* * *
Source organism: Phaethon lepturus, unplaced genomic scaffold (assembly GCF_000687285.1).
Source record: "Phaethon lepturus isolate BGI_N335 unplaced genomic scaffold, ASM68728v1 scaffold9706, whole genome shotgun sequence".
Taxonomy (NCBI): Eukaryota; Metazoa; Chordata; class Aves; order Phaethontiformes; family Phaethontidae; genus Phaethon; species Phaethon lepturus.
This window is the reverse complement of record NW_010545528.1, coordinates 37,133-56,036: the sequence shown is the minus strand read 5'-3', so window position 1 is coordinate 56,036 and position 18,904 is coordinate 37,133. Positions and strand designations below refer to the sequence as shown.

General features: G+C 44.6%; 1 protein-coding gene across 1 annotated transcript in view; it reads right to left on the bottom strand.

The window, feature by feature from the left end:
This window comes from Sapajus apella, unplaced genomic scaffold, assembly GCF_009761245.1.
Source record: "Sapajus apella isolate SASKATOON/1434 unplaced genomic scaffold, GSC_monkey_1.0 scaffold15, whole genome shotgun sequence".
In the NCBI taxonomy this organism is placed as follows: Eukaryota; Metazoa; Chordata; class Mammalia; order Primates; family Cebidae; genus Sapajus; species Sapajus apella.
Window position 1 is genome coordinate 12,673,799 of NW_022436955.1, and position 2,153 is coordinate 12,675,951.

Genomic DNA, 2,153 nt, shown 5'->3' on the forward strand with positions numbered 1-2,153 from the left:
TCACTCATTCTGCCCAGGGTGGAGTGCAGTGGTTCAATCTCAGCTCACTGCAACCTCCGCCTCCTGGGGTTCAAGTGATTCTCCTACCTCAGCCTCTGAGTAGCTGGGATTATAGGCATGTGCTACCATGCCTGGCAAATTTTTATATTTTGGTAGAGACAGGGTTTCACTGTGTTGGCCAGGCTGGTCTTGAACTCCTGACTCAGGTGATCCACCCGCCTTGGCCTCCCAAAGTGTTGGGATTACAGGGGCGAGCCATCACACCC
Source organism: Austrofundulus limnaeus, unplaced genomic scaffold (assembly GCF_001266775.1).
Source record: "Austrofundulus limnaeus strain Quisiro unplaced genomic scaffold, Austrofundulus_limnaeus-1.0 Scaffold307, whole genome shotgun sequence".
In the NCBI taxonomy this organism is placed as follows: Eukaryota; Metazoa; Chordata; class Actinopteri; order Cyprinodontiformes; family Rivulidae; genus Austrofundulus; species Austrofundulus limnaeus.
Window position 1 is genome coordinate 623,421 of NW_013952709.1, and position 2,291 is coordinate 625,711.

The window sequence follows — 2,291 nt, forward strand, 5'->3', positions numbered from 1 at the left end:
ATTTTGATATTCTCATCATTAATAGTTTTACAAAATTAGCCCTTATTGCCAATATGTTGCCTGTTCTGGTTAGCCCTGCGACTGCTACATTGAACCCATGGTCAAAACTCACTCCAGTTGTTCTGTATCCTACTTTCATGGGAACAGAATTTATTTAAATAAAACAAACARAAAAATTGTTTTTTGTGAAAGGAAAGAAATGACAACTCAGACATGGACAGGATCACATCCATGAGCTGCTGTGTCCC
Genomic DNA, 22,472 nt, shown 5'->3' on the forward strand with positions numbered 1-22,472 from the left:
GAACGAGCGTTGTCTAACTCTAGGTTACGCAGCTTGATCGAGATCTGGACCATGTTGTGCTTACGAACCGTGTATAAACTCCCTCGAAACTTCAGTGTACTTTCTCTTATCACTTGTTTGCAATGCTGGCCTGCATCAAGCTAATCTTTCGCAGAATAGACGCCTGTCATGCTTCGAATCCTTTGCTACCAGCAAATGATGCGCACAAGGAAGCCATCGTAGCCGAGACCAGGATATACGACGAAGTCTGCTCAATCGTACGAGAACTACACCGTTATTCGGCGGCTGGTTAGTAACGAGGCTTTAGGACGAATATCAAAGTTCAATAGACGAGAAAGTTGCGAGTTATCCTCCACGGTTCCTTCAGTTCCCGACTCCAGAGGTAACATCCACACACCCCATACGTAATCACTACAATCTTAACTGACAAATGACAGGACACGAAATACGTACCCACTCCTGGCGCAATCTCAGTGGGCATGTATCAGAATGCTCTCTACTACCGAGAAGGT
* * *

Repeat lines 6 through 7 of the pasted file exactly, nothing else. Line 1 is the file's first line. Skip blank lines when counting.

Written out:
The window, feature by feature from the left end:
This window comes from Sapajus apella, unplaced genomic scaffold, assembly GCF_009761245.1.